- The recent trade continues to display a range-bound focus, carrying trade for more than two months. Last week’s action brought one of the largest daily declines on the day of the bullish storage release, with the highest daily volume since February 9 (624,728 contracts changed hands), only to retrace all those losses on Friday. This action confirms that the market does not have any clear conviction regarding direction in the near term, preferring to stay within the range. After the April contract settled at $2.691, the weekly closes this month have all been between $2.701 and $2.739. Adding to that bullish bias is last week’s close, the highest since the collapse after the late January run. Other bullish market information showed up in the latest CFTC report (dated April 17) as the managed money short positions decreased positions by 23,917 contracts while the managed money long sector also increased positions by 17,503 contracts, all prior to the high-volume response to the storage release.
- Staying within the range for the past three months ($2.53-$2.811), prices did trade to a higher weekly high ($2.79) but failed at the commonly watched 20-week moving average (declining). That failure at resistance set up the declines to test support after the storage release.
- Now the market will be forced to digest the total storage inventory data that shows the market short versus expectations coming out of the historical annual injection period in April. In addition to that revelation, the recent declines in production are contrary to expectations of continual growth. The recent (three-month) consolidation period will eventually break out or break down from that range. History suggests that the market will break out as prices show strength during the late spring and early summer. A daily close above the March highs at $2.811 may provide a period of short covering, taking prices through the two-month resistance. The potential breakdown in prices, contrary to history, will find significant support on declines (as confirmed last week) from $2.65 down to $2.565, with major support from the two-year lows at $2.522.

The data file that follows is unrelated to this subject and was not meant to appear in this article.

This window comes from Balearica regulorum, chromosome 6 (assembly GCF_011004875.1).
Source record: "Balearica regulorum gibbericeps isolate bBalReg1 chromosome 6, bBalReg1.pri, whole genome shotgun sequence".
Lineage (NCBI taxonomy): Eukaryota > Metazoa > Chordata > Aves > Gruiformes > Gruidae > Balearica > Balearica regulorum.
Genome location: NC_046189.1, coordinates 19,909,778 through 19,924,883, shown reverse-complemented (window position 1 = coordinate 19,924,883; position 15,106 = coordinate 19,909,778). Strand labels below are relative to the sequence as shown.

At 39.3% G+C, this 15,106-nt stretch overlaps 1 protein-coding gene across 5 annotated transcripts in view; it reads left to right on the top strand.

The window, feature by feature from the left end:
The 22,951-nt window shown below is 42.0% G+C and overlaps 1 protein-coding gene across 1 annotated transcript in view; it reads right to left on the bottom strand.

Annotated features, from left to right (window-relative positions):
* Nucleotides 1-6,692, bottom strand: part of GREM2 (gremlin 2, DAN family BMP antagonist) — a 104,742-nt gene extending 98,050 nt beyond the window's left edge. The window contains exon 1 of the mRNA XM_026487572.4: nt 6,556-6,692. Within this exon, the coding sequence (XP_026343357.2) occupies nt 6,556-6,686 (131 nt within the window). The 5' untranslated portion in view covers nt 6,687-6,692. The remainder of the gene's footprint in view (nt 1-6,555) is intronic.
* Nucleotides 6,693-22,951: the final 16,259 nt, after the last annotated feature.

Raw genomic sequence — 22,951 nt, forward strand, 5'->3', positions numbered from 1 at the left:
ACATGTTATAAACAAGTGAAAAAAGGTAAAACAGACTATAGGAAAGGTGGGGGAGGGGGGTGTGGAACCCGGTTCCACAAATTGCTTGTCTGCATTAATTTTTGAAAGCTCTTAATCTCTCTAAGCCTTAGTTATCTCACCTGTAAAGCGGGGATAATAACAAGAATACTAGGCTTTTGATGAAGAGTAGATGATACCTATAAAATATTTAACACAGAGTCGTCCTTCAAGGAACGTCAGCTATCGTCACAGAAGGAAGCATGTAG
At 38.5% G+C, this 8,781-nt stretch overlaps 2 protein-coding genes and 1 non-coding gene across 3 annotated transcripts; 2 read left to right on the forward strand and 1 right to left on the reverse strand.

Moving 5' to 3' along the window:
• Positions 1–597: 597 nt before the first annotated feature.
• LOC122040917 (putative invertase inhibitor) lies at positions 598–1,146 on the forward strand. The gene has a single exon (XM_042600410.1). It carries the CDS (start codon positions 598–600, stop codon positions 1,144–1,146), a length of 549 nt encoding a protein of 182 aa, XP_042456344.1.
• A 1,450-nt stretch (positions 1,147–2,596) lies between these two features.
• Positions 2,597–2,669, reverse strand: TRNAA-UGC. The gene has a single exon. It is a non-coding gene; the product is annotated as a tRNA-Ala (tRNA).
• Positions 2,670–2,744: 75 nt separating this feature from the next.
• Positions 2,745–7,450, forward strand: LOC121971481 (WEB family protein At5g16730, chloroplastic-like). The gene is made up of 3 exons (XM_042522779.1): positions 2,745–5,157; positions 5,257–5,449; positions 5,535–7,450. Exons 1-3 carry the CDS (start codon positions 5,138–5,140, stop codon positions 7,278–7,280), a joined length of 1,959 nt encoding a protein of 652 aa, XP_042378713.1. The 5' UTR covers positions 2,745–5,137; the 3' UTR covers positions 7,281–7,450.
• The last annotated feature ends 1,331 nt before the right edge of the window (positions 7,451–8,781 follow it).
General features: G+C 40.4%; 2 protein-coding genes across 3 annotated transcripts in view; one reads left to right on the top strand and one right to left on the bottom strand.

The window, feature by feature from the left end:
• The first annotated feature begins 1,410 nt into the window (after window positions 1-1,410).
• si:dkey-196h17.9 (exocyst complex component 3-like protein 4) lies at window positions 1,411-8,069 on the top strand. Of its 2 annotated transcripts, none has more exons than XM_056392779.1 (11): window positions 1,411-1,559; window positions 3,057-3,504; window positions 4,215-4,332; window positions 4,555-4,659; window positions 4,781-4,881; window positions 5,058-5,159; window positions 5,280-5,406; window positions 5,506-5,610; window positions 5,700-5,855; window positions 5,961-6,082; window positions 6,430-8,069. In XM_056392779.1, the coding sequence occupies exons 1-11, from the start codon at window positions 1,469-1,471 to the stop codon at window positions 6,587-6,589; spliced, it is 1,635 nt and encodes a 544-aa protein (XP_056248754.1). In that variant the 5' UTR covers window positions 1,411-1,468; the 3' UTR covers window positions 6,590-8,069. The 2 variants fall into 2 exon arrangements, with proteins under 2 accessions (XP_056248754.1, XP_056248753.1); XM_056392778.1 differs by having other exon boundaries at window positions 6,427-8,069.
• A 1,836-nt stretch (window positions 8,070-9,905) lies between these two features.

- As we enter the shoulder season, total NGL production in the Lower 48 is down 46 MB/d for the week ending April 20. This drop is led by PADD 3, making up 17 Mb/d of that drop.
- Mariner East I remain down and there is no timeline on when it will be back in service. Sunoco says testing is done and it is safe to proceed.
- Sunoco requested to amend the MEII drilling plan in Chester County. The proposal includes a change in the method of horizontal directional drilling. The DEP will require approval after a public hearing on April 30th, and comments from the public will be allowed until May 11th.
- Midwest states are in discussions to create a new NGL benchmark, hoping to rid of reference to Mont Belvieu prices as the regional market price would be more reflective of fundamentals in the area, especially as more demand comes into play like Shell’s ethane cracker.
- Inventories basically remain close to last week’s volumes, with only a small build of 40 MBbl in last week’s EIA report. Propane stocks now sit at 35.9 MMBbl, roughly 4.5 MMBbl lower than this time last year and 10.2 MMBbl lower than the 5-year average.